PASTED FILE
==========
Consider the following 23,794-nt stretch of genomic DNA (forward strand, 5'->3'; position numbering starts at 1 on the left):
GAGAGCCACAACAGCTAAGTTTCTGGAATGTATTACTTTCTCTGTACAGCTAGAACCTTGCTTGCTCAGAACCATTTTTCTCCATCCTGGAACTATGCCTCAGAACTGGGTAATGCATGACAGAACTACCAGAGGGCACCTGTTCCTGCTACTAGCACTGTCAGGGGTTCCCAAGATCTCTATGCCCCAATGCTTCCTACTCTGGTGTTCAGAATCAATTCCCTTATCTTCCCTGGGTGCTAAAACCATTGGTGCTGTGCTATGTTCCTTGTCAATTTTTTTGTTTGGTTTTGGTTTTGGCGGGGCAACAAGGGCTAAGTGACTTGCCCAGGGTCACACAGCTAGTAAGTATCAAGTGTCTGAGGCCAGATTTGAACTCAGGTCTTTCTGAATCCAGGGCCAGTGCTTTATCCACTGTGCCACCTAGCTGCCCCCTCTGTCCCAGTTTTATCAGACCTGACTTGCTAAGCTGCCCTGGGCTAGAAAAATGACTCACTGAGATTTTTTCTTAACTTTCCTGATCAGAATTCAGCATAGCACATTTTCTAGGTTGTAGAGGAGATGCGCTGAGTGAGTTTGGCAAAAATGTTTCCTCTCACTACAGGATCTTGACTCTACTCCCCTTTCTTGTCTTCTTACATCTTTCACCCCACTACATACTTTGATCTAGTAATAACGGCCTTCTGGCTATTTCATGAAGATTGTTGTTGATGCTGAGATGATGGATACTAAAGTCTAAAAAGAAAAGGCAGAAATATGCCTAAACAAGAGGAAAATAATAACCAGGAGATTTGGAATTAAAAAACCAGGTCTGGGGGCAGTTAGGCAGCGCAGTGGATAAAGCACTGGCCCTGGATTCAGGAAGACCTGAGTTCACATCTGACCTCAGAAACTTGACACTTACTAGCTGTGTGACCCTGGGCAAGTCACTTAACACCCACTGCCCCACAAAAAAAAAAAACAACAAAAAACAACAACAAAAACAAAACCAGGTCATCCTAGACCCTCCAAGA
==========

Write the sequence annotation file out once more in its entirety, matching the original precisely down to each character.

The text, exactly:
Consider the following 23,794-nt stretch of genomic DNA (forward strand, 5'->3'; position numbering starts at 1 on the left):
GAGAGCCACAACAGCTAAGTTTCTGGAATGTATTACTTTCTCTGTACAGCTAGAACCTTGCTTGCTCAGAACCATTTTTCTCCATCCTGGAACTATGCCTCAGAACTGGGTAATGCATGACAGAACTACCAGAGGGCACCTGTTCCTGCTACTAGCACTGTCAGGGGTTCCCAAGATCTCTATGCCCCAATGCTTCCTACTCTGGTGTTCAGAATCAATTCCCTTATCTTCCCTGGGTGCTAAAACCATTGGTGCTGTGCTATGTTCCTTGTCAATTTTTTTGTTTGGTTTTGGTTTTGGCGGGGCAACAAGGGCTAAGTGACTTGCCCAGGGTCACACAGCTAGTAAGTATCAAGTGTCTGAGGCCAGATTTGAACTCAGGTCTTTCTGAATCCAGGGCCAGTGCTTTATCCACTGTGCCACCTAGCTGCCCCCTCTGTCCCAGTTTTATCAGACCTGACTTGCTAAGCTGCCCTGGGCTAGAAAAATGACTCACTGAGATTTTTTCTTAACTTTCCTGATCAGAATTCAGCATAGCACATTTTCTAGGTTGTAGAGGAGATGCGCTGAGTGAGTTTGGCAAAAATGTTTCCTCTCACTACAGGATCTTGACTCTACTCCCCTTTCTTGTCTTCTTACATCTTTCACCCCACTACATACTTTGATCTAGTAATAACGGCCTTCTGGCTATTTCATGAAGATTGTTGTTGATGCTGAGATGATGGATACTAAAGTCTAAAAAGAAAAGGCAGAAATATGCCTAAACAAGAGGAAAATAATAACCAGGAGATTTGGAATTAAAAAACCAGGTCTGGGGGCAGTTAGGCAGCGCAGTGGATAAAGCACTGGCCCTGGATTCAGGAAGACCTGAGTTCACATCTGACCTCAGAAACTTGACACTTACTAGCTGTGTGACCCTGGGCAAGTCACTTAACACCCACTGCCCCACAAAAAAAAAAAACAACAAAAAACAACAACAAAAACAAAACCAGGTCATCCTAGACCCTCCAAGA